Health & Medicine

Diagnosis

Diagnosis, in medicine, the determination of the nature of a disease. Modern diagnosis combines the taking of the patient's health history, a physical examination, and laboratory and radiological examinations.

Some diseases, such as measles and mumps, are fairly easy to identify by appearance. Other problems, such as broken bones, are often suspected on the basis of symptoms and confirmed by X-ray observation. With many symptoms, however, more complex testing is needed. Establishing the presence of a gastric ulcer, for example, is helped by inserting a tube called an endoscope into the stomach. Coronary artery disease may be suspected due to the presence of chest pains and an abnormal electrocardiogram (see Electrocardiography); definitive evidence, however, comes only from an angiogram, in which dye is injected into the coronary arteries (see Heart Diseases). A diagnosis of cancer often requires a biopsy, or microscopic examination of tissues. Diagnosis of disease in a fetus is now possible, in many cases, by using sound waves or by sampling amniotic fluid (see Amniocentesis).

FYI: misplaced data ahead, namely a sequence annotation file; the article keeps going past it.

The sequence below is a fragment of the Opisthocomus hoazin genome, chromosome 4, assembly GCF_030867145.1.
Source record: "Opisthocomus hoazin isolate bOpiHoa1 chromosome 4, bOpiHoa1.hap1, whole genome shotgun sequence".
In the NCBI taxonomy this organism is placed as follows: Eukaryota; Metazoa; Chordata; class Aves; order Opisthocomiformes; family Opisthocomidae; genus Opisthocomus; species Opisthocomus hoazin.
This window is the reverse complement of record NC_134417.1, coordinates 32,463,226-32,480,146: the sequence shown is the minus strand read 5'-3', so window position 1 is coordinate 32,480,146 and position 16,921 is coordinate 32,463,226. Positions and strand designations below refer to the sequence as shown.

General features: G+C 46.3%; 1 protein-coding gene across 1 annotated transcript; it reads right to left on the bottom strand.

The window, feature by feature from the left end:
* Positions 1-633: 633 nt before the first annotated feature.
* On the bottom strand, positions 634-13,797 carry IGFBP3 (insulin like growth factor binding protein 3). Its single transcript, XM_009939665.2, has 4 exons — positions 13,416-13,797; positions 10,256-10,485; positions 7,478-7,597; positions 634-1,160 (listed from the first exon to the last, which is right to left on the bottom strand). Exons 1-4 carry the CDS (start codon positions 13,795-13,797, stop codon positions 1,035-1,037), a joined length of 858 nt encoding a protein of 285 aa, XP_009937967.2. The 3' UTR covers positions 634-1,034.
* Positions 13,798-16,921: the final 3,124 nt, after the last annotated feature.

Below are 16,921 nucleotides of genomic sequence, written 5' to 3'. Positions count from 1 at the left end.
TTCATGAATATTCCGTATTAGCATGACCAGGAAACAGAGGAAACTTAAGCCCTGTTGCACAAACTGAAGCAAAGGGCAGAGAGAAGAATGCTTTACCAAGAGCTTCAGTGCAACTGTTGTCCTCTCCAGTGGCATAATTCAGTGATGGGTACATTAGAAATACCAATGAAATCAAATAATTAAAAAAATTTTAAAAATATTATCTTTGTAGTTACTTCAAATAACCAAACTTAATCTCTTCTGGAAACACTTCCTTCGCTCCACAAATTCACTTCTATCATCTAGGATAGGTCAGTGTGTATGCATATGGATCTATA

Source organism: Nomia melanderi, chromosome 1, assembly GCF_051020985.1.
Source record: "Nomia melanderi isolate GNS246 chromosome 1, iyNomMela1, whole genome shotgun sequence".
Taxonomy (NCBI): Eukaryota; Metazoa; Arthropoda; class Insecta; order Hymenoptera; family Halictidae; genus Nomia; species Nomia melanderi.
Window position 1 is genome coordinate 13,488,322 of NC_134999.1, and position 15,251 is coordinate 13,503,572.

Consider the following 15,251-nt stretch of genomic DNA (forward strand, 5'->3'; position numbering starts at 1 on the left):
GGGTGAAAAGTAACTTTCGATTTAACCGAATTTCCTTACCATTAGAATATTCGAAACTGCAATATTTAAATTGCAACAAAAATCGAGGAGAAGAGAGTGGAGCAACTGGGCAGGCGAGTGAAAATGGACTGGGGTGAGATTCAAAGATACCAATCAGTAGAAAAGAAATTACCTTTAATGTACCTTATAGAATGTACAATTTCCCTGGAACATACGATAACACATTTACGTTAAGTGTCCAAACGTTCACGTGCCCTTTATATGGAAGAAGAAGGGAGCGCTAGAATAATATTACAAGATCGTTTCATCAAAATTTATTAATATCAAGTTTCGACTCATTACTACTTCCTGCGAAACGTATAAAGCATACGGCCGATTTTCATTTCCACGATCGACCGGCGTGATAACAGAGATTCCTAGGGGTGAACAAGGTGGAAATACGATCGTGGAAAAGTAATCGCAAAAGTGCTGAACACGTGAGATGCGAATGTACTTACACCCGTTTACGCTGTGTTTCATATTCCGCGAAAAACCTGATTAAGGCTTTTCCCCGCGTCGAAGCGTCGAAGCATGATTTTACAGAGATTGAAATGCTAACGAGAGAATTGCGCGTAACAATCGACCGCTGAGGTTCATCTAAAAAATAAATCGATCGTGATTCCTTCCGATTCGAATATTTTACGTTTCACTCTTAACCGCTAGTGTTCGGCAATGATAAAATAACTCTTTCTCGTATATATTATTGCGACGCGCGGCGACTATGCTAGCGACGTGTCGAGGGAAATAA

Laboratory tests are becoming more important in diagnosis. Measurement of hormone levels identifies endocrine diseases. Enumeration of different kinds of cells in the blood, called a differential count, helps pinpoint anemias and some kinds of cancers. The culturing of body fluids or tissues to show the presence of specific microorganisms is essential to rational treatment of infections with antibiotics (see Antibiotic).

Many diseases, such as headaches, are difficult to diagnose because they may have many causes. Some neurological diseases, such as Huntington's disease, can be identified with certainty only after many years of observing the patient's symptoms. To sharpen their diagnostic skills, physicians and other medical professionals hold regular conferences at which difficult cases are discussed.